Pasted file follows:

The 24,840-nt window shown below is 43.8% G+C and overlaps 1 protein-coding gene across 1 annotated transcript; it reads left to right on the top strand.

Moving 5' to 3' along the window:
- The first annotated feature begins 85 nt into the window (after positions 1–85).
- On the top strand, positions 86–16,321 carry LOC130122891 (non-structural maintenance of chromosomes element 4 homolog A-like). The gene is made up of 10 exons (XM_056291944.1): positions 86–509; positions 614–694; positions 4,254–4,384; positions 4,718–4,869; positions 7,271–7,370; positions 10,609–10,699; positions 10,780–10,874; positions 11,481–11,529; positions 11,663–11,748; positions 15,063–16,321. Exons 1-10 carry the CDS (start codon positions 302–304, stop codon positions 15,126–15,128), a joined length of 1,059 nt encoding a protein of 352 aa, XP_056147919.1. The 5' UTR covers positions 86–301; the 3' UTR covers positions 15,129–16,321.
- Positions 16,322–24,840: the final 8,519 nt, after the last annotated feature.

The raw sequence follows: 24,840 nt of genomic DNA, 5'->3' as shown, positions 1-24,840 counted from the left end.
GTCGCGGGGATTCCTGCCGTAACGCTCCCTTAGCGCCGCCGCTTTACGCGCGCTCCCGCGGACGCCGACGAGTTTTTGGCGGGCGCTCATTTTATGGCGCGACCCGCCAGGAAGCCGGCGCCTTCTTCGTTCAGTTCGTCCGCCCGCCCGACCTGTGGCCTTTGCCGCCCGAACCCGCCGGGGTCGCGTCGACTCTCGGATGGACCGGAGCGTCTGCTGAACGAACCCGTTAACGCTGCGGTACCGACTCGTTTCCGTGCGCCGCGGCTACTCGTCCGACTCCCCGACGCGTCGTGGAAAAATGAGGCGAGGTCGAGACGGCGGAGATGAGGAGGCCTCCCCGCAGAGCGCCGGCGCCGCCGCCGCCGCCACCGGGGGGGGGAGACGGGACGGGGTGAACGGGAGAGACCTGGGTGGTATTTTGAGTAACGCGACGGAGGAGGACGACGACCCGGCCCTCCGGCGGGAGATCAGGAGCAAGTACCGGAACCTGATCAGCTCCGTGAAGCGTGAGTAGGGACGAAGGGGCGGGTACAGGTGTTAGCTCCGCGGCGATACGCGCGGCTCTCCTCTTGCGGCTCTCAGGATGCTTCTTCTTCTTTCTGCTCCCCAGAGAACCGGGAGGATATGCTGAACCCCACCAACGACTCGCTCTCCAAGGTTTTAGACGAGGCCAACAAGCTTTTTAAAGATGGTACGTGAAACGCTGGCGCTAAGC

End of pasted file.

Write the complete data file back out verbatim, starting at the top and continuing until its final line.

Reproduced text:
The 24,840-nt window shown below is 43.8% G+C and overlaps 1 protein-coding gene across 1 annotated transcript; it reads left to right on the top strand.

Moving 5' to 3' along the window:
- The first annotated feature begins 85 nt into the window (after positions 1–85).
- On the top strand, positions 86–16,321 carry LOC130122891 (non-structural maintenance of chromosomes element 4 homolog A-like). The gene is made up of 10 exons (XM_056291944.1): positions 86–509; positions 614–694; positions 4,254–4,384; positions 4,718–4,869; positions 7,271–7,370; positions 10,609–10,699; positions 10,780–10,874; positions 11,481–11,529; positions 11,663–11,748; positions 15,063–16,321. Exons 1-10 carry the CDS (start codon positions 302–304, stop codon positions 15,126–15,128), a joined length of 1,059 nt encoding a protein of 352 aa, XP_056147919.1. The 5' UTR covers positions 86–301; the 3' UTR covers positions 15,129–16,321.
- Positions 16,322–24,840: the final 8,519 nt, after the last annotated feature.

The raw sequence follows: 24,840 nt of genomic DNA, 5'->3' as shown, positions 1-24,840 counted from the left end.
GTCGCGGGGATTCCTGCCGTAACGCTCCCTTAGCGCCGCCGCTTTACGCGCGCTCCCGCGGACGCCGACGAGTTTTTGGCGGGCGCTCATTTTATGGCGCGACCCGCCAGGAAGCCGGCGCCTTCTTCGTTCAGTTCGTCCGCCCGCCCGACCTGTGGCCTTTGCCGCCCGAACCCGCCGGGGTCGCGTCGACTCTCGGATGGACCGGAGCGTCTGCTGAACGAACCCGTTAACGCTGCGGTACCGACTCGTTTCCGTGCGCCGCGGCTACTCGTCCGACTCCCCGACGCGTCGTGGAAAAATGAGGCGAGGTCGAGACGGCGGAGATGAGGAGGCCTCCCCGCAGAGCGCCGGCGCCGCCGCCGCCGCCACCGGGGGGGGGAGACGGGACGGGGTGAACGGGAGAGACCTGGGTGGTATTTTGAGTAACGCGACGGAGGAGGACGACGACCCGGCCCTCCGGCGGGAGATCAGGAGCAAGTACCGGAACCTGATCAGCTCCGTGAAGCGTGAGTAGGGACGAAGGGGCGGGTACAGGTGTTAGCTCCGCGGCGATACGCGCGGCTCTCCTCTTGCGGCTCTCAGGATGCTTCTTCTTCTTTCTGCTCCCCAGAGAACCGGGAGGATATGCTGAACCCCACCAACGACTCGCTCTCCAAGGTTTTAGACGAGGCCAACAAGCTTTTTAAAGATGGTACGTGAAACGCTGGCGCTAAGC